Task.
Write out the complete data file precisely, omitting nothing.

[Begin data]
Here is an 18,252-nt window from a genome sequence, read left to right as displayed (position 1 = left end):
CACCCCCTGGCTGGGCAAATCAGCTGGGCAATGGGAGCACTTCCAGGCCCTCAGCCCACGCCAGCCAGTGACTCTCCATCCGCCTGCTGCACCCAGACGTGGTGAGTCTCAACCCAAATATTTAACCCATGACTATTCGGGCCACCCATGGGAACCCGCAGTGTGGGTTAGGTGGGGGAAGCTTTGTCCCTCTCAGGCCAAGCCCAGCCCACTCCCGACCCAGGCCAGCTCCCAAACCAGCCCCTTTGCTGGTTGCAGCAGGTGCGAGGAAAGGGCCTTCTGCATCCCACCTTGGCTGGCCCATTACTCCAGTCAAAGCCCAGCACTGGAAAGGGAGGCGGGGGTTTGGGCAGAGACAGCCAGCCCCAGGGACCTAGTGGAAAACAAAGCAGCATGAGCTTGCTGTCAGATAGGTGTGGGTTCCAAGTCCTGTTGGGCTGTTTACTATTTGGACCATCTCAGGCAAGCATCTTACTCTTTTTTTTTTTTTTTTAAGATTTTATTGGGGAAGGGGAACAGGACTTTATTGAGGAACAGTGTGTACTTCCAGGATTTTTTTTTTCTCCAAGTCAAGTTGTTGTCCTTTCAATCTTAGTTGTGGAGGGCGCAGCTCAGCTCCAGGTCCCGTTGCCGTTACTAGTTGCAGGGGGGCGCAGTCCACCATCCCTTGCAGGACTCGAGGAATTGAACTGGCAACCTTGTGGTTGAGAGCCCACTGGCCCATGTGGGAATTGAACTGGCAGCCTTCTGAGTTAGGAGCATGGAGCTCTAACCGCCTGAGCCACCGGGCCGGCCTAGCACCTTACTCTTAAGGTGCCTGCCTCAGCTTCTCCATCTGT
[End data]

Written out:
Here is an 18,252-nt window from a genome sequence, read left to right as displayed (position 1 = left end):
CACCCCCTGGCTGGGCAAATCAGCTGGGCAATGGGAGCACTTCCAGGCCCTCAGCCCACGCCAGCCAGTGACTCTCCATCCGCCTGCTGCACCCAGACGTGGTGAGTCTCAACCCAAATATTTAACCCATGACTATTCGGGCCACCCATGGGAACCCGCAGTGTGGGTTAGGTGGGGGAAGCTTTGTCCCTCTCAGGCCAAGCCCAGCCCACTCCCGACCCAGGCCAGCTCCCAAACCAGCCCCTTTGCTGGTTGCAGCAGGTGCGAGGAAAGGGCCTTCTGCATCCCACCTTGGCTGGCCCATTACTCCAGTCAAAGCCCAGCACTGGAAAGGGAGGCGGGGGTTTGGGCAGAGACAGCCAGCCCCAGGGACCTAGTGGAAAACAAAGCAGCATGAGCTTGCTGTCAGATAGGTGTGGGTTCCAAGTCCTGTTGGGCTGTTTACTATTTGGACCATCTCAGGCAAGCATCTTACTCTTTTTTTTTTTTTTTTAAGATTTTATTGGGGAAGGGGAACAGGACTTTATTGAGGAACAGTGTGTACTTCCAGGATTTTTTTTTTCTCCAAGTCAAGTTGTTGTCCTTTCAATCTTAGTTGTGGAGGGCGCAGCTCAGCTCCAGGTCCCGTTGCCGTTACTAGTTGCAGGGGGGCGCAGTCCACCATCCCTTGCAGGACTCGAGGAATTGAACTGGCAACCTTGTGGTTGAGAGCCCACTGGCCCATGTGGGAATTGAACTGGCAGCCTTCTGAGTTAGGAGCATGGAGCTCTAACCGCCTGAGCCACCGGGCCGGCCTAGCACCTTACTCTTAAGGTGCCTGCCTCAGCTTCTCCATCTGT